Overall Rating: ⭐️⭐️⭐️⭐️⭐️
Do you remember that first time you began to really like someone? Not the initial feeling, rather the one that goes deeper. You can’t wait to see them and seeing them begins and ends the day with so much excitement. Now, what would happen if the person you were slowly falling in love with comes from a family that is your mortal enemy? You still long for each other, but the families’ ire dampens, complicates, your attraction and growing love. It also makes for the best type of romance as evidenced by Kandi Steiner’s newest book, Neat.
Neat is that book, the one you can’t put it down because you love the characters so much and you want to keep reading it for their love story BUT you need to put it down because you know what’s coming and it’s going to hurt. A tension follows you through the book, and you love it and hate it in equal measure. It’s angst at its best, and Steiner writes this tension well.
The genius of this book begins with its title. Steiner’s title, Neat, is ironic. After reading the story in its entirety, readers might believe it’s named for its hero’s, Logan, propensity for precision and organization and “neatness.” There are multiple references to “neat” as it describes him and his spaces. However, the title evokes the sensibility of this story, the way in which Mallory and Logan are anything but “neat.” This story isn’t an easy one because these two are very different, beginning with their families who are a modern-day version of the “Hatfields and McCoys.” Logan and Mallory shouldn’t work; their families will tell them that they can’t work. Intuited into that is the idea that their potential relationship is very, very messy. Hence, the brilliance of this title. Yes, it’s a play on the ways to drink whiskey. But it’s really a moniker, a warning, that the story behind this title won’t be an easy one. Thankfully, it’s Steiner’s characterization of Logan and Mallory that keeps you afloat as you swim through this star-crossed trope of a romance.
From the outset of Neat, I loved Logan. I adored Noah in the first book of this series, On the Rocks. Like really really adored him. Yet, Logan characterizes a modern-day hero, two sides of a coin with masculine virility on one side and intelligence and sensitivity on the other. In the first book, Noah and Jordan, their older brother, point to Logan’s organizational and “buttoned-up” ways. The Beckers are meant to be rowdy troublemakers. Logan, however, is far from this. Each turn of the page in Neat drew me further into his character, and I found myself sighing over all of his ways: his organization, his love for knowledge, books, and documentaries, his cleanliness, his cooking, and his words; this man has all the words. If you read this book and you aren’t swooning over Logan Daniel Becker, then you have missed one of the best parts of Steiner’s romance. Because this man is that angel that fell to earth. He is the best kind of romantic hero. My favorite line for Logan: “she was reading my favorite book.” This is when I knew that Logan would be a forever book boyfriend.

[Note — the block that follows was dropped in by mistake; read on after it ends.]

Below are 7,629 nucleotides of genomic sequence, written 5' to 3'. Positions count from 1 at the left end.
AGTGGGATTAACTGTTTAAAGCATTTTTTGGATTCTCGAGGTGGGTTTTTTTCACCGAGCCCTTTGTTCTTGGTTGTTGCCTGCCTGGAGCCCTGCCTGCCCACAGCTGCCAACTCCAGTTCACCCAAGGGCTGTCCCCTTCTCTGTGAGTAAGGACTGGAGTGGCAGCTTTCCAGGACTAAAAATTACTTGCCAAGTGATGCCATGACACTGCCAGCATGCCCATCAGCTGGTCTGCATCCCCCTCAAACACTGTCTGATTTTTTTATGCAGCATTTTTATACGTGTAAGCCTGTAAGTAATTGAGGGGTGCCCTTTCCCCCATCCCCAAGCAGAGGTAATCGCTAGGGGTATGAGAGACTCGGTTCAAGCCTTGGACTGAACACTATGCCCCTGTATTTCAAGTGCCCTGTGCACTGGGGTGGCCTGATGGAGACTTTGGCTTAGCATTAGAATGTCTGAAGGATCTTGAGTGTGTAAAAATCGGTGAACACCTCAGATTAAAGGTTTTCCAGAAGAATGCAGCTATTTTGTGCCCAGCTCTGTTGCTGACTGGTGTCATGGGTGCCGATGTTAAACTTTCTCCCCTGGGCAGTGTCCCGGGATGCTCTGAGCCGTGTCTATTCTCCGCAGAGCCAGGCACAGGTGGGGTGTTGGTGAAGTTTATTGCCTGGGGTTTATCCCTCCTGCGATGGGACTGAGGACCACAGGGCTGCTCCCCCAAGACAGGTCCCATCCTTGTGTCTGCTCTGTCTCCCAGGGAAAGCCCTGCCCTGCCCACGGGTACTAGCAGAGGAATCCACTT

Then, there is Mallory. At the beginning of their story, as Mallory takes in Logan’s office for the first time, she notes the white walls and efficiency of it. An artist, Mallory sees the lack of color in his room, and you, the reader, know right then that Mallory is going to be the color to Logan’s sparse canvas. She provides the shading, the depth. She is the mess to his “neat.” Even more, Mallory stands for justice in this story. She’s an advocate for righting wrongs even at her own expense. Usually, with a hero like Logan who you fall easily in love with, the heroine can do something that is grating. Not Mallory. Her sense of justice, her recognition of Logan’s strength in character, her originality, her ownership over her mistakes, and her need to live life on her terms help create the masterpiece of her and Logan’s relationship. She is the yin to his yang. I know how much I love Logan, and Mallory is his perfect complement in this book.
What I think is Steiner’s genius, though, beyond the title and the characterizations are the pictures she paints with her words. Just as Mallory, the master artist, creates beautiful art to decorate a space or capture a moment, Steiner crafts visceral moments in her stories. There are so many gorgeous places in this story when the words on the page are spun together in ways that make the moment palpable for the reader. I could pull example after example of this to illustrate this point, but the reality is you need to read this romance to feel and see Steiner’s art.
As Mallory tries to do near the end of the book in her need to capture the final scene of Logan’s favorite book, All the Light We Cannot See, this review seeks to find the words to capture the mastery of Steiner’s second book in this series. Neat is a story of muted colors and vibrant ones swirling together to find meaning in a small little town in Tennessee. It’s shading and light and heavy outlines and color. Kandi Steiner has painted a masterpiece through the story of Logan and Mallory. When I read On the Rocks, I didn’t think there was anyone better than Noah Becker…until Logan showed up. I had no idea that I would fall in love with another Becker man. But as we find in Neat, “that [is] the Becker way.”
In love and romance,